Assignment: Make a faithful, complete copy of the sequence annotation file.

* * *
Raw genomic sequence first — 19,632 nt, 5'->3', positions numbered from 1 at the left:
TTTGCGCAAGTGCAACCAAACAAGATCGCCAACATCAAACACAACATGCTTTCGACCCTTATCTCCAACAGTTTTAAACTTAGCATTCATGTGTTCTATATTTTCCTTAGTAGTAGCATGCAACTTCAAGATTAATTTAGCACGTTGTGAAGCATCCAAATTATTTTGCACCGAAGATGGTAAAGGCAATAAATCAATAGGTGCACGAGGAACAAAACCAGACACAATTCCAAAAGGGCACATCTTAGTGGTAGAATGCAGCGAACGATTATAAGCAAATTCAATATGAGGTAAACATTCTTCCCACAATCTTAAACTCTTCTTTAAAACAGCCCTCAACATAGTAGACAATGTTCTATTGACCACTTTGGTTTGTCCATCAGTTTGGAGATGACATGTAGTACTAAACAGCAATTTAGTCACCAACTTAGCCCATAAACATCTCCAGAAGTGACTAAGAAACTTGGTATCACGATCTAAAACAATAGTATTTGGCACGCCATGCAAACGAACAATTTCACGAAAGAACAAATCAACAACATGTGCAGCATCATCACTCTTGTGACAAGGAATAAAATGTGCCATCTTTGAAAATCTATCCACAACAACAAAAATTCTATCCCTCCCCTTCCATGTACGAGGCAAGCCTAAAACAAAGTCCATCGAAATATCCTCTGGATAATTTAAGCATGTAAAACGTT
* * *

Raw genomic sequence first — 19,632 nt, 5'->3', positions numbered from 1 at the left:
TTTGCGCAAGTGCAACCAAACAAGATCGCCAACATCAAACACAACATGCTTTCGACCCTTATCTCCAACAGTTTTAAACTTAGCATTCATGTGTTCTATATTTTCCTTAGTAGTAGCATGCAACTTCAAGATTAATTTAGCACGTTGTGAAGCATCCAAATTATTTTGCACCGAAGATGGTAAAGGCAATAAATCAATAGGTGCACGAGGAACAAAACCAGACACAATTCCAAAAGGGCACATCTTAGTGGTAGAATGCAGCGAACGATTATAAGCAAATTCAATATGAGGTAAACATTCTTCCCACAATCTTAAACTCTTCTTTAAAACAGCCCTCAACATAGTAGACAATGTTCTATTGACCACTTTGGTTTGTCCATCAGTTTGGAGATGACATGTAGTACTAAACAGCAATTTAGTCACCAACTTAGCCCATAAACATCTCCAGAAGTGACTAAGAAACTTGGTATCACGATCTAAAACAATAGTATTTGGCACGCCATGCAAACGAACAATTTCACGAAAGAACAAATCAACAACATGTGCAGCATCATCACTCTTGTGACAAGGAATAAAATGTGCCATCTTTGAAAATCTATCCACAACAACAAAAATTCTATCCCTCCCCTTCCATGTACGAGGCAAGCCTAAAACAAAGTCCATCGAAATATCCTCTGGATAATTTAAGCATGTAAAACGTT